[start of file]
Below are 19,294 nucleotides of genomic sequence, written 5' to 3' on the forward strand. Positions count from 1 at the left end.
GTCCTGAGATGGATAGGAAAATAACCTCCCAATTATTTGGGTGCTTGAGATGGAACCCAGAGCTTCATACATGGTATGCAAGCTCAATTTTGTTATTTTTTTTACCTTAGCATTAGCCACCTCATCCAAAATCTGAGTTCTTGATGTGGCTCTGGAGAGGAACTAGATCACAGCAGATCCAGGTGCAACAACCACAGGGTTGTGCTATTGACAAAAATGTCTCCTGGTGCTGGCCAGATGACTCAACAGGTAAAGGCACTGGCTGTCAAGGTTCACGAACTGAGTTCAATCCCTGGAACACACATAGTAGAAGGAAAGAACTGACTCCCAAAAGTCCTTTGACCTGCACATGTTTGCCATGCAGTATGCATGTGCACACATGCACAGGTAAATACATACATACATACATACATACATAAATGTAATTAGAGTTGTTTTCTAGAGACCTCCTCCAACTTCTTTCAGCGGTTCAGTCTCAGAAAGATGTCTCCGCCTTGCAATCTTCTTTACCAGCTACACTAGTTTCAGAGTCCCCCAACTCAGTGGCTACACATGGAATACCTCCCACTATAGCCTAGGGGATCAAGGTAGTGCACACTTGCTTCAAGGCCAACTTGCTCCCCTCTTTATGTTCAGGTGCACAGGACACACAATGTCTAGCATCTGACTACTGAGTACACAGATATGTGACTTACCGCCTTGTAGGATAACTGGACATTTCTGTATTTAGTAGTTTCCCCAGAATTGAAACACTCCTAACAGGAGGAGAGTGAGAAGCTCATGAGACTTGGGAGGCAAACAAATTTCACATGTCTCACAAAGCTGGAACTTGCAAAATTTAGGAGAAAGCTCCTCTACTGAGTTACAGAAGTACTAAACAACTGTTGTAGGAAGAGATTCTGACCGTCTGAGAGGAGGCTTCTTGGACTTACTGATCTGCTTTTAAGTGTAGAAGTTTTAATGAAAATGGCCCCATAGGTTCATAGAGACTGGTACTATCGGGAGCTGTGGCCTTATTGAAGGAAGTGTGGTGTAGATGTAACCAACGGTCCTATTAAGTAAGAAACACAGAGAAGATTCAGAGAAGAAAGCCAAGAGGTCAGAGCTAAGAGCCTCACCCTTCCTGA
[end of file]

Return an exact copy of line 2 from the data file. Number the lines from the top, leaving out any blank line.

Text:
GTCCTGAGATGGATAGGAAAATAACCTCCCAATTATTTGGGTGCTTGAGATGGAACCCAGAGCTTCATACATGGTATGCAAGCTCAATTTTGTTATTTTTTTTACCTTAGCATTAGCCACCTCATCCAAAATCTGAGTTCTTGATGTGGCTCTGGAGAGGAACTAGATCACAGCAGATCCAGGTGCAACAACCACAGGGTTGTGCTATTGACAAAAATGTCTCCTGGTGCTGGCCAGATGACTCAACAGGTAAAGGCACTGGCTGTCAAGGTTCACGAACTGAGTTCAATCCCTGGAACACACATAGTAGAAGGAAAGAACTGACTCCCAAAAGTCCTTTGACCTGCACATGTTTGCCATGCAGTATGCATGTGCACACATGCACAGGTAAATACATACATACATACATACATACATAAATGTAATTAGAGTTGTTTTCTAGAGACCTCCTCCAACTTCTTTCAGCGGTTCAGTCTCAGAAAGATGTCTCCGCCTTGCAATCTTCTTTACCAGCTACACTAGTTTCAGAGTCCCCCAACTCAGTGGCTACACATGGAATACCTCCCACTATAGCCTAGGGGATCAAGGTAGTGCACACTTGCTTCAAGGCCAACTTGCTCCCCTCTTTATGTTCAGGTGCACAGGACACACAATGTCTAGCATCTGACTACTGAGTACACAGATATGTGACTTACCGCCTTGTAGGATAACTGGACATTTCTGTATTTAGTAGTTTCCCCAGAATTGAAACACTCCTAACAGGAGGAGAGTGAGAAGCTCATGAGACTTGGGAGGCAAACAAATTTCACATGTCTCACAAAGCTGGAACTTGCAAAATTTAGGAGAAAGCTCCTCTACTGAGTTACAGAAGTACTAAACAACTGTTGTAGGAAGAGATTCTGACCGTCTGAGAGGAGGCTTCTTGGACTTACTGATCTGCTTTTAAGTGTAGAAGTTTTAATGAAAATGGCCCCATAGGTTCATAGAGACTGGTACTATCGGGAGCTGTGGCCTTATTGAAGGAAGTGTGGTGTAGATGTAACCAACGGTCCTATTAAGTAAGAAACACAGAGAAGATTCAGAGAAGAAAGCCAAGAGGTCAGAGCTAAGAGCCTCACCCTTCCTGA